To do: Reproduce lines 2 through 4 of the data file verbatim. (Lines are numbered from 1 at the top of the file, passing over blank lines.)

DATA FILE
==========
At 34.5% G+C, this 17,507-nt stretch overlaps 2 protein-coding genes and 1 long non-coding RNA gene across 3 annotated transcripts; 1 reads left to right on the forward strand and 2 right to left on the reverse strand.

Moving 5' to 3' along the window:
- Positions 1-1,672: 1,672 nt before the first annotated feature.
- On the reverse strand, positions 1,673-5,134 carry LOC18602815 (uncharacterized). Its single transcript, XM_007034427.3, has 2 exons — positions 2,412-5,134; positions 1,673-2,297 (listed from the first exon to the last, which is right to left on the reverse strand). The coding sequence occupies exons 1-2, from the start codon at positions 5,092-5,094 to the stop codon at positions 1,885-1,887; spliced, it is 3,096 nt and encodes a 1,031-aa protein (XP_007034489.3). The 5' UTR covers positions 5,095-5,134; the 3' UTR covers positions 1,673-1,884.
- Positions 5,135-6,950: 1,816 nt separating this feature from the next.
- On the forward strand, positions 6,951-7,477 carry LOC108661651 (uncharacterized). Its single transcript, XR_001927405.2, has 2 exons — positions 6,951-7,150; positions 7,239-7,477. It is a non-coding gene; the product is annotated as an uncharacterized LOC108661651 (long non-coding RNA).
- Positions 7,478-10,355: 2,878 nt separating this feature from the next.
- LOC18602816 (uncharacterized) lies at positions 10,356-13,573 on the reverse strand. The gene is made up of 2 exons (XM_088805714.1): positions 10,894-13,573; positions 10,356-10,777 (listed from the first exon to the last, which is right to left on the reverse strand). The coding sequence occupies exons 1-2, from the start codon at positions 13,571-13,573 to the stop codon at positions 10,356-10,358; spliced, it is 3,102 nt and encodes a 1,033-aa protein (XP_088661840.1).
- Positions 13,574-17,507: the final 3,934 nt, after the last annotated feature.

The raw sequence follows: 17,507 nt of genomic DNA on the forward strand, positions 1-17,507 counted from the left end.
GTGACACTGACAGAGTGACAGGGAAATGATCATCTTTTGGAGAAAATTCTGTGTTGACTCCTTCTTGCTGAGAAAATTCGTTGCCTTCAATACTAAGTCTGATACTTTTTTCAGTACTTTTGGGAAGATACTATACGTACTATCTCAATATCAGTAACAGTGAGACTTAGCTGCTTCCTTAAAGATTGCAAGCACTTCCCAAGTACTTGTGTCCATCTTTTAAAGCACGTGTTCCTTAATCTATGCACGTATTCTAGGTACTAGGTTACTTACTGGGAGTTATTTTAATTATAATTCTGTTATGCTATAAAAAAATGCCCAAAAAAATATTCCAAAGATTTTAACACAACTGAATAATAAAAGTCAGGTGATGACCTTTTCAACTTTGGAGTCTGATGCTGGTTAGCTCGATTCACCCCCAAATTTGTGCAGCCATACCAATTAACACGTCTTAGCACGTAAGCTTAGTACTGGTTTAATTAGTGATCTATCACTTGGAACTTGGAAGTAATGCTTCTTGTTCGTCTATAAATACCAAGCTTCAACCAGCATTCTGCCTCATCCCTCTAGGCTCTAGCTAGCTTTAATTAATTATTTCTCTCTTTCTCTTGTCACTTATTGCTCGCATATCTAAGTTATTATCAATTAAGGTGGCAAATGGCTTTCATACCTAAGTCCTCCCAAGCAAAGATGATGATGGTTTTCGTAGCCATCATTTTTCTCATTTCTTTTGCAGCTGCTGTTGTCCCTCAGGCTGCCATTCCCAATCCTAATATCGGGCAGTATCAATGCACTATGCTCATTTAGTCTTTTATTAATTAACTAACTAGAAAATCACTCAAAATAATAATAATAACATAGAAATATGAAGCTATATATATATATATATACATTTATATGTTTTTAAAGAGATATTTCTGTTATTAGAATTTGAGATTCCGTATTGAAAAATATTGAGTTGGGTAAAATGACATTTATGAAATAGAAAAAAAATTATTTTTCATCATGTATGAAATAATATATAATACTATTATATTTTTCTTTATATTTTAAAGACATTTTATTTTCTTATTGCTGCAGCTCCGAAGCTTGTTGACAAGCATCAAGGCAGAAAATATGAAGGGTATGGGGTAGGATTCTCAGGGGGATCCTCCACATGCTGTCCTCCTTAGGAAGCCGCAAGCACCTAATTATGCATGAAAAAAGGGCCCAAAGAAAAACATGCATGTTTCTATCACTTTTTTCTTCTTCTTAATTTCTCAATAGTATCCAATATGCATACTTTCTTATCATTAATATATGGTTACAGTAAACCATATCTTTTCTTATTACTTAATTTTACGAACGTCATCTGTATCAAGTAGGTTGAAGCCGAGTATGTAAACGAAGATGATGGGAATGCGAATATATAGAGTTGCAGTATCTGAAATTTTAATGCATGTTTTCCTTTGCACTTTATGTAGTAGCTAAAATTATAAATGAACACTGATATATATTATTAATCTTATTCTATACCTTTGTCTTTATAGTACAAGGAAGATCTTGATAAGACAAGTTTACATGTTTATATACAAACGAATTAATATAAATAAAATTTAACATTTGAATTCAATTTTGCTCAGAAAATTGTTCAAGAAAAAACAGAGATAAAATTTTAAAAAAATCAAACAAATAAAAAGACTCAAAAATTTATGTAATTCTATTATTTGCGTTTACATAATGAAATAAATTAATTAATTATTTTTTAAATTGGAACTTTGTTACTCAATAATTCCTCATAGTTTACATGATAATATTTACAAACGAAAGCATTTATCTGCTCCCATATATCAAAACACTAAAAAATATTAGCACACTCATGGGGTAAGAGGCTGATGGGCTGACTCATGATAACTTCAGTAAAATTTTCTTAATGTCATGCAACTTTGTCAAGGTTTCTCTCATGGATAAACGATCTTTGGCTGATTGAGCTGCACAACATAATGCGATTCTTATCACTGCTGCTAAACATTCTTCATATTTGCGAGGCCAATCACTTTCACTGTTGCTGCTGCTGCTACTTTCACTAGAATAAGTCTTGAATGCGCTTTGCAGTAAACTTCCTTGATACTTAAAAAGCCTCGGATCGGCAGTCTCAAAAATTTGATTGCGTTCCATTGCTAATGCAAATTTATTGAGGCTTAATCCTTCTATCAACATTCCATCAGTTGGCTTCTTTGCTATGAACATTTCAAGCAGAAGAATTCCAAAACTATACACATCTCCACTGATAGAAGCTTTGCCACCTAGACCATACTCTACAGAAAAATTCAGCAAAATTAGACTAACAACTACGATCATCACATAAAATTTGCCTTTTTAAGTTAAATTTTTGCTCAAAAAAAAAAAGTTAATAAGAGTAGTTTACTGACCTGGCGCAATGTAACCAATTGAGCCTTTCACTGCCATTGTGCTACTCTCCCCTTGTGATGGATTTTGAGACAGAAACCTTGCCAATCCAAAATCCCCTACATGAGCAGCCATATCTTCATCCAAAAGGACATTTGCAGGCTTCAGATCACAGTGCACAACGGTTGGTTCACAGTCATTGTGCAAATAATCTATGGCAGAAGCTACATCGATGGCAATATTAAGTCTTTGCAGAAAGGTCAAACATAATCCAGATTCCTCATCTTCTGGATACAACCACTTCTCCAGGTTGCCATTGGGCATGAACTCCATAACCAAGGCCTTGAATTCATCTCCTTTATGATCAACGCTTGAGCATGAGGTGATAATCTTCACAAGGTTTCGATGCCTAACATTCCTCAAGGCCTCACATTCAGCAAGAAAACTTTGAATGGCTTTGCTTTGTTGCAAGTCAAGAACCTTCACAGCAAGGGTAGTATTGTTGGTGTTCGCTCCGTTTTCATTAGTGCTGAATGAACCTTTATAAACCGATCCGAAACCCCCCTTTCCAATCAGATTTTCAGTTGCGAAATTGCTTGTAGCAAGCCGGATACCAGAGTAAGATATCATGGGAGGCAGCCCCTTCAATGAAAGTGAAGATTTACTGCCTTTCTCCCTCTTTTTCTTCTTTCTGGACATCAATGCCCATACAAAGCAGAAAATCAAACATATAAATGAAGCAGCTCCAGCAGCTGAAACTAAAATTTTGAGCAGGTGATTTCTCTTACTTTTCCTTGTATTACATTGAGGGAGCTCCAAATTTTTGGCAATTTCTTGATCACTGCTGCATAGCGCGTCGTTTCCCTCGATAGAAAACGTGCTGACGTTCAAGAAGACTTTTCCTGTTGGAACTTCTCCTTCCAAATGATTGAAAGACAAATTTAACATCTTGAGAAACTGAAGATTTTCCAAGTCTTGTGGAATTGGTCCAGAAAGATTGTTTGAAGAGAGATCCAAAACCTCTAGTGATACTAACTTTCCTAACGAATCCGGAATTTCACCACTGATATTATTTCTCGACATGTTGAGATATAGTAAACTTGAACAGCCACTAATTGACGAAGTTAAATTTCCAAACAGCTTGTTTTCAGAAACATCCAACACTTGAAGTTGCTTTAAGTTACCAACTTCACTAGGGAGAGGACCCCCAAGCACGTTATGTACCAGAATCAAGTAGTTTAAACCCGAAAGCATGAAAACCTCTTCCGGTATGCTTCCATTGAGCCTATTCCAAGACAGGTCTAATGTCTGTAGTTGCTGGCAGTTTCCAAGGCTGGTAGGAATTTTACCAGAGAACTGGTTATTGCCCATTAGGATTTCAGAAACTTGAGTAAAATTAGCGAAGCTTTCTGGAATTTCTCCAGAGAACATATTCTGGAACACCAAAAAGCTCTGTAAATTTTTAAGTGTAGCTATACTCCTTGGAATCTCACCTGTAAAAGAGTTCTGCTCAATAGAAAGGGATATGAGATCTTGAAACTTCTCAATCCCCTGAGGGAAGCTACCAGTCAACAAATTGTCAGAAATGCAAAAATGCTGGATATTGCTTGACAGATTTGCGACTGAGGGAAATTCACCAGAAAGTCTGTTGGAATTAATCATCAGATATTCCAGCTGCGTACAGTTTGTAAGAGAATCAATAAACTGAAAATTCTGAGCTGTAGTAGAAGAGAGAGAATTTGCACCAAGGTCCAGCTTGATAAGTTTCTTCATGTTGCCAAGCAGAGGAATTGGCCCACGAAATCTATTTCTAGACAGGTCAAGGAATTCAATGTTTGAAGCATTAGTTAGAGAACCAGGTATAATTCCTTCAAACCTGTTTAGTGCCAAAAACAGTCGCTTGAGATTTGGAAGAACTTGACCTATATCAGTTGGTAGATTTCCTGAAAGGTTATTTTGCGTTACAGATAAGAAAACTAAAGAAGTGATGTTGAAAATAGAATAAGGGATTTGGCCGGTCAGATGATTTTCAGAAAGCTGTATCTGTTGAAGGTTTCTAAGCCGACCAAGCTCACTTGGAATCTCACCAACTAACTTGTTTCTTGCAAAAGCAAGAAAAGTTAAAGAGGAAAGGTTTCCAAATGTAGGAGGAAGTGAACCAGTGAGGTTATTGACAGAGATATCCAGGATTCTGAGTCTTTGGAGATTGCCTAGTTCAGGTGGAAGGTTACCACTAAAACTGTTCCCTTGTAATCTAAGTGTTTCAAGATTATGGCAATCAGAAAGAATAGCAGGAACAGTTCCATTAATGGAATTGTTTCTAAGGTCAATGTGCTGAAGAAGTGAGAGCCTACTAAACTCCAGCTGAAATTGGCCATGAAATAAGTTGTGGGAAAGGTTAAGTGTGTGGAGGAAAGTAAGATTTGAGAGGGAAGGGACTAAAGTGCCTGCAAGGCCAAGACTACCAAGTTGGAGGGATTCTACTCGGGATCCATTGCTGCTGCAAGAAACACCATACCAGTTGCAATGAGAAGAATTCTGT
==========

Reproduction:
Moving 5' to 3' along the window:
- Positions 1-1,672: 1,672 nt before the first annotated feature.
- On the reverse strand, positions 1,673-5,134 carry LOC18602815 (uncharacterized). Its single transcript, XM_007034427.3, has 2 exons — positions 2,412-5,134; positions 1,673-2,297 (listed from the first exon to the last, which is right to left on the reverse strand). The coding sequence occupies exons 1-2, from the start codon at positions 5,092-5,094 to the stop codon at positions 1,885-1,887; spliced, it is 3,096 nt and encodes a 1,031-aa protein (XP_007034489.3). The 5' UTR covers positions 5,095-5,134; the 3' UTR covers positions 1,673-1,884.